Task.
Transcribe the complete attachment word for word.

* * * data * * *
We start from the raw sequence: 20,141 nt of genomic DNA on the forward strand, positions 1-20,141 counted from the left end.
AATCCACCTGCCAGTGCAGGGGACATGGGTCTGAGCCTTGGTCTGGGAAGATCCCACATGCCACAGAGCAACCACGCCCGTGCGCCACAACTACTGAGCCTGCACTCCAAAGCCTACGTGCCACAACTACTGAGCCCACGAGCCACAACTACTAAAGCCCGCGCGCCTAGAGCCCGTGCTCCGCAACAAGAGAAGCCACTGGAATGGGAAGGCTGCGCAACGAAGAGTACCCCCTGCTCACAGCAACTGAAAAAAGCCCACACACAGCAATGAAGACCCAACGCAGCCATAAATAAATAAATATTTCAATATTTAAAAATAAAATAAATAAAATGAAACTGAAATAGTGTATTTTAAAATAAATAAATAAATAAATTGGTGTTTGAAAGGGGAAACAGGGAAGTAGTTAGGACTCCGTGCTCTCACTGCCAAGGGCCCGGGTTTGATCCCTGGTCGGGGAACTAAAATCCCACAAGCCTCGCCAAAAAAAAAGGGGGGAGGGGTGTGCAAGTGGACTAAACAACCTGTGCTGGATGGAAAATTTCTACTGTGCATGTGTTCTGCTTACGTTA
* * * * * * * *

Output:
We start from the raw sequence: 20,141 nt of genomic DNA on the forward strand, positions 1-20,141 counted from the left end.
AATCCACCTGCCAGTGCAGGGGACATGGGTCTGAGCCTTGGTCTGGGAAGATCCCACATGCCACAGAGCAACCACGCCCGTGCGCCACAACTACTGAGCCTGCACTCCAAAGCCTACGTGCCACAACTACTGAGCCCACGAGCCACAACTACTAAAGCCCGCGCGCCTAGAGCCCGTGCTCCGCAACAAGAGAAGCCACTGGAATGGGAAGGCTGCGCAACGAAGAGTACCCCCTGCTCACAGCAACTGAAAAAAGCCCACACACAGCAATGAAGACCCAACGCAGCCATAAATAAATAAATATTTCAATATTTAAAAATAAAATAAATAAAATGAAACTGAAATAGTGTATTTTAAAATAAATAAATAAATAAATTGGTGTTTGAAAGGGGAAACAGGGAAGTAGTTAGGACTCCGTGCTCTCACTGCCAAGGGCCCGGGTTTGATCCCTGGTCGGGGAACTAAAATCCCACAAGCCTCGCCAAAAAAAAAGGGGGGAGGGGTGTGCAAGTGGACTAAACAACCTGTGCTGGATGGAAAATTTCTACTGTGCATGTGTTCTGCTTACGTTA